Impressions of Pema Chodron’s “When Things Fall Apart”

When American Tibetan-Buddhist Pema Chodron went through a divorce, she
discovered the practice of Buddhism. In her book, “When Things Fall Apart,” Chodron
openly recounts that when anyone asks her how I got into Buddhism, she would
express that it was because she was so disappointed and angry at her husband.”
Chodron also says that the entire ordeal of marital dissolution was a gift—that it saved
her life. She mentions that when her marriage fell apart, she tried very much to go back
to a safe perch, a resting place, because she knew that she could not–she knew
instinctively that she was in the process of annihilating her old dependent self and
becoming a new self.

As she states, “Life is a good teacher and a good friend.” Her wisdom is that things are
always in transition and embrace that they are in impermanence and this will help
decrease suffering. As she wisely urges, “to stay with the shakiness, to stay with the
broken heart, the rumbling stomach, with the feeling of hopelessness–Stick with the
uncertainty for that is the path of true awakening.” (page 11.) And I especially love this,
“Getting the knack of catching ourselves, of gently and compassionately catching
ourselves is the path of the true warrior.

Also when you fall in love and it is blissful—yet, recognize that it’s impermanence–
when a relationship ends. recognize it as impermanence. (Page 61)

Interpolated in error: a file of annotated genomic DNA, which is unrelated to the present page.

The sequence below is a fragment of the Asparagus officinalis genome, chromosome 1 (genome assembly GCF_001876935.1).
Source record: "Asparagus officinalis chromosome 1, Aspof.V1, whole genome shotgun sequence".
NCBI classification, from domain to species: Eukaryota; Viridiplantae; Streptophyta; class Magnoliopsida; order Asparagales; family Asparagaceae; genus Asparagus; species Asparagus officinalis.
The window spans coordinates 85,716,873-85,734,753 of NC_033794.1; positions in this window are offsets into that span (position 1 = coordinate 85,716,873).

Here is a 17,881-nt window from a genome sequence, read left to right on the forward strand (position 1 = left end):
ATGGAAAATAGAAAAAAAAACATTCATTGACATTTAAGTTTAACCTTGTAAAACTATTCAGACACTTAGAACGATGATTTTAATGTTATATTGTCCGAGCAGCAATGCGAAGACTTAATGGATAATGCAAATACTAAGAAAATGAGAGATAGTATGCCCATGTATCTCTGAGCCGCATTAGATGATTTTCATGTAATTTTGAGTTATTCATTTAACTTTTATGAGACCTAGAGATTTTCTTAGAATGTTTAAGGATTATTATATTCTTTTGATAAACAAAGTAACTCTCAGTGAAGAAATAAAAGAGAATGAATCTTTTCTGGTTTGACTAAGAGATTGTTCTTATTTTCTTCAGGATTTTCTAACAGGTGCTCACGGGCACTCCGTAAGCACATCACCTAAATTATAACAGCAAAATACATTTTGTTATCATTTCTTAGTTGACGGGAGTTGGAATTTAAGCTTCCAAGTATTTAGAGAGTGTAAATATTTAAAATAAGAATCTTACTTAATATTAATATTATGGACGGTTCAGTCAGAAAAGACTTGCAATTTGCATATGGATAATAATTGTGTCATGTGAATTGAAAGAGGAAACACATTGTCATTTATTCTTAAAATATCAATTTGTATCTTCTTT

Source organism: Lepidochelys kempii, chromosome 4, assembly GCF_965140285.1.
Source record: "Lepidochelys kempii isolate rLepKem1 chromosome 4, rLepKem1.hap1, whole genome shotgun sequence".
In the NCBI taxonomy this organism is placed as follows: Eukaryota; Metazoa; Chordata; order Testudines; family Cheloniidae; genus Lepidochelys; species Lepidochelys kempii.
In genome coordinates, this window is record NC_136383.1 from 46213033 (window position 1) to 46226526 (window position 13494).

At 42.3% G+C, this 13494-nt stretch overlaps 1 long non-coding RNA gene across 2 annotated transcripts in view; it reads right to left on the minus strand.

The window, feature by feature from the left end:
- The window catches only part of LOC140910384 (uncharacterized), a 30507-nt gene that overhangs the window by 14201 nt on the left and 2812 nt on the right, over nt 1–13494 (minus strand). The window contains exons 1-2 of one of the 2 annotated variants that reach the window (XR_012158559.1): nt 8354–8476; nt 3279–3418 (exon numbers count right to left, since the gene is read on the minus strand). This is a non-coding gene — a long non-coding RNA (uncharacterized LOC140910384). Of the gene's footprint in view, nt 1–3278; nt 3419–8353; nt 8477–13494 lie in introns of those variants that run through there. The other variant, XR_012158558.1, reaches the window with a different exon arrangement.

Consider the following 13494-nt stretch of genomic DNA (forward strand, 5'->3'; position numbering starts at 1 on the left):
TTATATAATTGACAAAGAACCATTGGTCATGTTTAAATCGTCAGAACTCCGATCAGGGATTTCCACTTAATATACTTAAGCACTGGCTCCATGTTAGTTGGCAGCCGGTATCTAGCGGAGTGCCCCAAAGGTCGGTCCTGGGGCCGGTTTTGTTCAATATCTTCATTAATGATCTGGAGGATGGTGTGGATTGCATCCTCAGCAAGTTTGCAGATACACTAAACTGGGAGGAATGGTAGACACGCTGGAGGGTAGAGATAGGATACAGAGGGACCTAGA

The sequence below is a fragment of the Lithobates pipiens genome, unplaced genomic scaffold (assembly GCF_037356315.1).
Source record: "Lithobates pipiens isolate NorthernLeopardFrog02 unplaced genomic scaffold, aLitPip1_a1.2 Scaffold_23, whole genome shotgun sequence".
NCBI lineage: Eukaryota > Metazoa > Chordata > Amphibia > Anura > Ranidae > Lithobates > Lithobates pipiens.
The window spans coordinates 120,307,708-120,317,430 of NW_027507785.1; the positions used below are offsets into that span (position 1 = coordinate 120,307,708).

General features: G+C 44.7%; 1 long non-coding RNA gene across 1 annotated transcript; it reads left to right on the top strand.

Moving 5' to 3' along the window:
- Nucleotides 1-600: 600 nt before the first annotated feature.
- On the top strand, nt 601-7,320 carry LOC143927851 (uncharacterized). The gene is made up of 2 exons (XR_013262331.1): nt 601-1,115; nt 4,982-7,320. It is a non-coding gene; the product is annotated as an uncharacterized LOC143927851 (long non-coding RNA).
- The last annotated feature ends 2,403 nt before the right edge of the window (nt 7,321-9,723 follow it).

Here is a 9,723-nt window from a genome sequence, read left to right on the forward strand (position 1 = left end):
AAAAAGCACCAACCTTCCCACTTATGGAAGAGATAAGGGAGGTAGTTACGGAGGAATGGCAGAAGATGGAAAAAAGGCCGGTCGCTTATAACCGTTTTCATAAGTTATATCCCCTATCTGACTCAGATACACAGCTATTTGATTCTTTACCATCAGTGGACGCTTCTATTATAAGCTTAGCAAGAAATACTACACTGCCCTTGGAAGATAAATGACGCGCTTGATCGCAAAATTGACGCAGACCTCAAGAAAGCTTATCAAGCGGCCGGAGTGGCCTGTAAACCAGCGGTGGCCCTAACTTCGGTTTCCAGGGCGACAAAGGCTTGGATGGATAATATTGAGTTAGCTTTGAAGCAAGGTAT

Chodron says you make a conscious decision when you go out in the world each day.
“Every day, we could reflect on this and ask ourselves, “Am I going to add to the
aggression of the world–Am I going to practice peace or am I going to war?”
Chodron underscores this idea of serving as servants of peace throughout the book.
There are six different ways to practice this, or rather 6 Perfections or different activities
of servants of peace. The six paramitas–are “going to the other shore.” [Pg. 98]

1. GIVING: generosity
2. ETHICS: discipline
3. PATIENCE:
4. JOYOUS EFFORT: exertion
5. CONCENTRATION
6. WISDOM

These are the practices of a Bodhisattva.

The Six Perfections turn all actions into gold. We have no place to dwell on anything–
because of this, we finally relax. No more fighting, no more biting.

Chodron mentions that the one practice that helps put us in touch with a noble heart is
the Tonglen practice. I want to go through the Tonglen practice with you so that you
understand how the sending and receiving awakens Bodhichitta.

Tonglen is Tibetan for ‘giving and taking’ (or sending and receiving), and refers to a
meditation practice found in Tibetan Buddhism.[1]

Tong means “giving or sending”, and len means “receiving or taking”.Tonglen is also
known as exchanging self with other.

In the practice, one exchanges the self with other, sending and taking should be
practiced alternately. These two should ride the breath. As such it is a training in
altruism.

The function of the practice is to:

1. reduce selfish attachment
2. increase a sense of renunciation
3. purify karma by giving and helping
4. develop and expand loving-kindness and Bodhicitta

So, in describing the Tonglen Practice: Breathe in for all of us and breathe out for all of
us.
1. Flash on Bodhichitta: Rest your mind for a second or two in a state of openness and
stillness—this is called flashing on absolute Bodhichitta, the awakened heart and mind,
or opening to basic spaciousness.
2. Begin the Visualization:
Focus on any painful situation that’s real to you. Traditionally you begin by doing
Tonglen for someone you care about who you wish to help